• matrix metalloproteinases;
  • human fibroblast collagenase;
  • activity assay;
  • ESI-MS;
  • SPR


Matrix metalloproteinases (MMPs) are a family of Zn-dependent endo-peptidases known for their ability to cleave several components of the extracellular matrix, but which can also cleave many non-matrix proteins. There are many evidences that MMPs are involved in physiological and pathological processes, and a huge effort has been put in the development of possible inhibitors that could reduce the activity of MMPs, as it is clear that the ability to monitor and control such activity plays a pivotal role in the search for potential drugs aimed at finding a cure for several diseases such as pulmonary emphysema, rheumatoid arthritis, fibrotic disorders and cancer.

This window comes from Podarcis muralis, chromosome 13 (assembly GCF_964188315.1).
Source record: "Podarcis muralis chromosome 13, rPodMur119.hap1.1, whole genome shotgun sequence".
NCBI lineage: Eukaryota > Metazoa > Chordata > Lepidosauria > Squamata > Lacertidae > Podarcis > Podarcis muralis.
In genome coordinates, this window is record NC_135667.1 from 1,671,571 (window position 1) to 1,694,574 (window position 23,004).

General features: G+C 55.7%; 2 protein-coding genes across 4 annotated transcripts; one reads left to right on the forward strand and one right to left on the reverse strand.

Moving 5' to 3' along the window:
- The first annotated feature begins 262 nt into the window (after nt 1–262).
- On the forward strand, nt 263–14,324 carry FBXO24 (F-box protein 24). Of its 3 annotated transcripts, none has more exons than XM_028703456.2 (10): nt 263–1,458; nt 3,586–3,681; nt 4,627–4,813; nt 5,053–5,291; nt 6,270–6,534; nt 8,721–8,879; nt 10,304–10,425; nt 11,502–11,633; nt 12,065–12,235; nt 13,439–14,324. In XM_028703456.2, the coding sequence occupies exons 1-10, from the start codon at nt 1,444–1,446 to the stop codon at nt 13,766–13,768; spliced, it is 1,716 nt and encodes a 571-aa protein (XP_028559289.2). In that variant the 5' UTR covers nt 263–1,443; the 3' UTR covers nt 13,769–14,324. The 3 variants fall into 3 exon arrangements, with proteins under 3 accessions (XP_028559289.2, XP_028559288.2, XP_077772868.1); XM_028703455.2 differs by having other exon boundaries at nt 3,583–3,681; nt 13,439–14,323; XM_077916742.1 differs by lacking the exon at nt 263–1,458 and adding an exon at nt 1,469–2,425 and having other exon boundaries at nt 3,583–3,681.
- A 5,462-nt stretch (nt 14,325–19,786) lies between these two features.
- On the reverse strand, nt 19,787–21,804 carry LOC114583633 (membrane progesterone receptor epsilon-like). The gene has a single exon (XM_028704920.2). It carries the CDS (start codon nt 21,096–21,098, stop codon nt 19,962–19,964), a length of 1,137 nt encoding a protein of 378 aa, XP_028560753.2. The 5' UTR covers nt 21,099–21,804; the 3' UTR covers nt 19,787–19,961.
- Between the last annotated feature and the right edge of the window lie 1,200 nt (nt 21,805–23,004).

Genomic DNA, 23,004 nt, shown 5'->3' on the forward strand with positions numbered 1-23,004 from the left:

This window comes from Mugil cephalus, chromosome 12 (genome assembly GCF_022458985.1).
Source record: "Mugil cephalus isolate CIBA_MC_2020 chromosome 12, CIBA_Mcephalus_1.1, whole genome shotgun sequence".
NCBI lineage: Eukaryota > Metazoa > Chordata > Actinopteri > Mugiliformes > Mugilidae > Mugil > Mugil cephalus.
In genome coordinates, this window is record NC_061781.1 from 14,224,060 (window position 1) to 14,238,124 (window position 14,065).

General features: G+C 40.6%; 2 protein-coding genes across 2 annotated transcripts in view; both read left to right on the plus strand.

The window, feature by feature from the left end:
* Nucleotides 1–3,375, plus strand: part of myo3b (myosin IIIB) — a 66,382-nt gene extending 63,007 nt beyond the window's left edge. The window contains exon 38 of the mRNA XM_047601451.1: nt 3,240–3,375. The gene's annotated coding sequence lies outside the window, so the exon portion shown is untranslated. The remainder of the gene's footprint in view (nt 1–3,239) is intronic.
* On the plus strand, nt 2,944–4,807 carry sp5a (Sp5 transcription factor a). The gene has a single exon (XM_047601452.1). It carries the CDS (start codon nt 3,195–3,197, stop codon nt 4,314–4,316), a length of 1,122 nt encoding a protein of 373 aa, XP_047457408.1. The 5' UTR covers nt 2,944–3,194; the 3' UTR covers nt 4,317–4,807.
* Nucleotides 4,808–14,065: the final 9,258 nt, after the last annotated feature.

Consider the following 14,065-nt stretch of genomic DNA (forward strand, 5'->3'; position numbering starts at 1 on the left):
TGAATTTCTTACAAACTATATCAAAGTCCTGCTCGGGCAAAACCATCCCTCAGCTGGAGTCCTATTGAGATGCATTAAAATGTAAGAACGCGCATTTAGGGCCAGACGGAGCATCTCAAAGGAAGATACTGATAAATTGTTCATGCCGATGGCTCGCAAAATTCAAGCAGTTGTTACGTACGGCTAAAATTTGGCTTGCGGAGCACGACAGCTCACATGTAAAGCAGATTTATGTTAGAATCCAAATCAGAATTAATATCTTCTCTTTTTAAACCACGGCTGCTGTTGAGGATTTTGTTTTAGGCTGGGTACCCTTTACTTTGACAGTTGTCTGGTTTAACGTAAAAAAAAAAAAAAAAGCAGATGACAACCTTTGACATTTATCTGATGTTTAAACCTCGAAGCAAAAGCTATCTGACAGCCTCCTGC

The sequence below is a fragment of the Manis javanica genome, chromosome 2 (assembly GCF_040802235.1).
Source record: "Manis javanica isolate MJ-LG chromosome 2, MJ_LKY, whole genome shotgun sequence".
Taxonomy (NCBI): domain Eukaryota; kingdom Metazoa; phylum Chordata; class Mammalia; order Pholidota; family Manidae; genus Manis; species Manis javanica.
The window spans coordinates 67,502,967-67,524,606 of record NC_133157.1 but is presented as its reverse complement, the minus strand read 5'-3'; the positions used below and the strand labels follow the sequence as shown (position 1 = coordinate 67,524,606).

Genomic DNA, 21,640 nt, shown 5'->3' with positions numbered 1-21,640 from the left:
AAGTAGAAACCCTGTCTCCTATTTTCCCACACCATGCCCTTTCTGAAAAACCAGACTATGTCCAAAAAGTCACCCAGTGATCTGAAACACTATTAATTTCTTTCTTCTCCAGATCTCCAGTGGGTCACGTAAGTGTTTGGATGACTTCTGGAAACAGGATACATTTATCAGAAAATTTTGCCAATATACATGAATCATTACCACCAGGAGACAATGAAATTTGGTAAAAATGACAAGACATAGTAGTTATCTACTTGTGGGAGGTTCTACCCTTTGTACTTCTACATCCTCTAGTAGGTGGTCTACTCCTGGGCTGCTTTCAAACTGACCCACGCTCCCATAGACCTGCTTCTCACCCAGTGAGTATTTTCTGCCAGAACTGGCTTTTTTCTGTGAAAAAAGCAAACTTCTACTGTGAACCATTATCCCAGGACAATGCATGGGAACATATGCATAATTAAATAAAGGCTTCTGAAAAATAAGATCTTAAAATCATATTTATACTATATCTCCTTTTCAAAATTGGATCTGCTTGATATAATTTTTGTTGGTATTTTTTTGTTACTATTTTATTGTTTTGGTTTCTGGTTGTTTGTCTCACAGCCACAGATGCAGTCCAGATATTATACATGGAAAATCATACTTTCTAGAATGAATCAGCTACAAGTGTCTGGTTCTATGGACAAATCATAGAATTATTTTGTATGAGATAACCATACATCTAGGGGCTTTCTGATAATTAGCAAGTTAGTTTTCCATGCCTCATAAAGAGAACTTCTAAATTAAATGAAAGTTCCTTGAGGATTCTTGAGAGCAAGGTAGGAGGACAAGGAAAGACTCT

A powerful method currently available to study enzyme–inhibitor interactions is based on the use of the surface plasmon resonance (SPR) technique. When MMP interactions are studied, a procedure by which inhibitors are normally anchored on sensor chips and SPR technique is used in order to study their interaction with MMPs molecules is usually followed. This is because it is currently believed that MMPs cannot be anchored on the sensor-chip surface without losing their activity. However, this approach gives rise to problems, as the anchoring of low-molecular-weight inhibitors on gold surfaces easily affects their ability to interact with MMPs. For this reason, the anchoring of MMPs is highly desirable.

A new experimental protocol that couples the Fourier transform-SPR (FT-SPR) technique with electrospray ionization-mass spectroscopy (ESI-MS) is described here for the evaluation of the activity of MMP-1 catalytic domain (cdMMP-1) anchored on gold surfaces. The cdMMP-1 surface coverage is calculated by using FT-SPR and the enzyme activity is estimated by ESI-MS. The proposed method is label-free. Copyright © 2005 John Wiley & Sons, Ltd.